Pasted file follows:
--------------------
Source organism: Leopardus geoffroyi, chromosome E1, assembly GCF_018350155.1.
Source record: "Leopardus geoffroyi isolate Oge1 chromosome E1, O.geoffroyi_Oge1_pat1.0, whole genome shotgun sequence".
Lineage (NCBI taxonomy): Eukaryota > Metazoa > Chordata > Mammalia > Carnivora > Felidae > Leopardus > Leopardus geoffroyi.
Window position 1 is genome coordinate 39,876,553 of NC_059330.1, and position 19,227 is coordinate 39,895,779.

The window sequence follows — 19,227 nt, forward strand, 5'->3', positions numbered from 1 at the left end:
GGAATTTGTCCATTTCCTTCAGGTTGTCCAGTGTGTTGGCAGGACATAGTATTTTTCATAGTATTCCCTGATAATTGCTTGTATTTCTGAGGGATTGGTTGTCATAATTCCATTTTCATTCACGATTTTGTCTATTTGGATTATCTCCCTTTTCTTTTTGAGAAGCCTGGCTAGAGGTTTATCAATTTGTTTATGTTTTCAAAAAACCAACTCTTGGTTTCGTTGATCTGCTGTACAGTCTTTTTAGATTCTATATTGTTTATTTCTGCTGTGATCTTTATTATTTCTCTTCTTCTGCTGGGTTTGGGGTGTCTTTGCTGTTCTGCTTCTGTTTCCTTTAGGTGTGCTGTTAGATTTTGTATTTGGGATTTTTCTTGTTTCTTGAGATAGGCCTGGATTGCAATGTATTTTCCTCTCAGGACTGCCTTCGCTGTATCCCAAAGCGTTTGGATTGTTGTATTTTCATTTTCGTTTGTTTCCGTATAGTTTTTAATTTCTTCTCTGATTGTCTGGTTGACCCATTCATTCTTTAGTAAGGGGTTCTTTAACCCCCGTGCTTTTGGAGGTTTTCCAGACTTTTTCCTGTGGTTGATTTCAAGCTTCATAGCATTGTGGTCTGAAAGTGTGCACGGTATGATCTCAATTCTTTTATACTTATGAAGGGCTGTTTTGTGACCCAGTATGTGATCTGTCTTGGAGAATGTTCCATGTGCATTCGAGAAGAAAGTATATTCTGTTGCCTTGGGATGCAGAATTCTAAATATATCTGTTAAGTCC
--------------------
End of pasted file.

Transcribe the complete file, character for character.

Source organism: Leopardus geoffroyi, chromosome E1, assembly GCF_018350155.1.
Source record: "Leopardus geoffroyi isolate Oge1 chromosome E1, O.geoffroyi_Oge1_pat1.0, whole genome shotgun sequence".
Lineage (NCBI taxonomy): Eukaryota > Metazoa > Chordata > Mammalia > Carnivora > Felidae > Leopardus > Leopardus geoffroyi.
Window position 1 is genome coordinate 39,876,553 of NC_059330.1, and position 19,227 is coordinate 39,895,779.

The window sequence follows — 19,227 nt, forward strand, 5'->3', positions numbered from 1 at the left end:
GGAATTTGTCCATTTCCTTCAGGTTGTCCAGTGTGTTGGCAGGACATAGTATTTTTCATAGTATTCCCTGATAATTGCTTGTATTTCTGAGGGATTGGTTGTCATAATTCCATTTTCATTCACGATTTTGTCTATTTGGATTATCTCCCTTTTCTTTTTGAGAAGCCTGGCTAGAGGTTTATCAATTTGTTTATGTTTTCAAAAAACCAACTCTTGGTTTCGTTGATCTGCTGTACAGTCTTTTTAGATTCTATATTGTTTATTTCTGCTGTGATCTTTATTATTTCTCTTCTTCTGCTGGGTTTGGGGTGTCTTTGCTGTTCTGCTTCTGTTTCCTTTAGGTGTGCTGTTAGATTTTGTATTTGGGATTTTTCTTGTTTCTTGAGATAGGCCTGGATTGCAATGTATTTTCCTCTCAGGACTGCCTTCGCTGTATCCCAAAGCGTTTGGATTGTTGTATTTTCATTTTCGTTTGTTTCCGTATAGTTTTTAATTTCTTCTCTGATTGTCTGGTTGACCCATTCATTCTTTAGTAAGGGGTTCTTTAACCCCCGTGCTTTTGGAGGTTTTCCAGACTTTTTCCTGTGGTTGATTTCAAGCTTCATAGCATTGTGGTCTGAAAGTGTGCACGGTATGATCTCAATTCTTTTATACTTATGAAGGGCTGTTTTGTGACCCAGTATGTGATCTGTCTTGGAGAATGTTCCATGTGCATTCGAGAAGAAAGTATATTCTGTTGCCTTGGGATGCAGAATTCTAAATATATCTGTTAAGTCC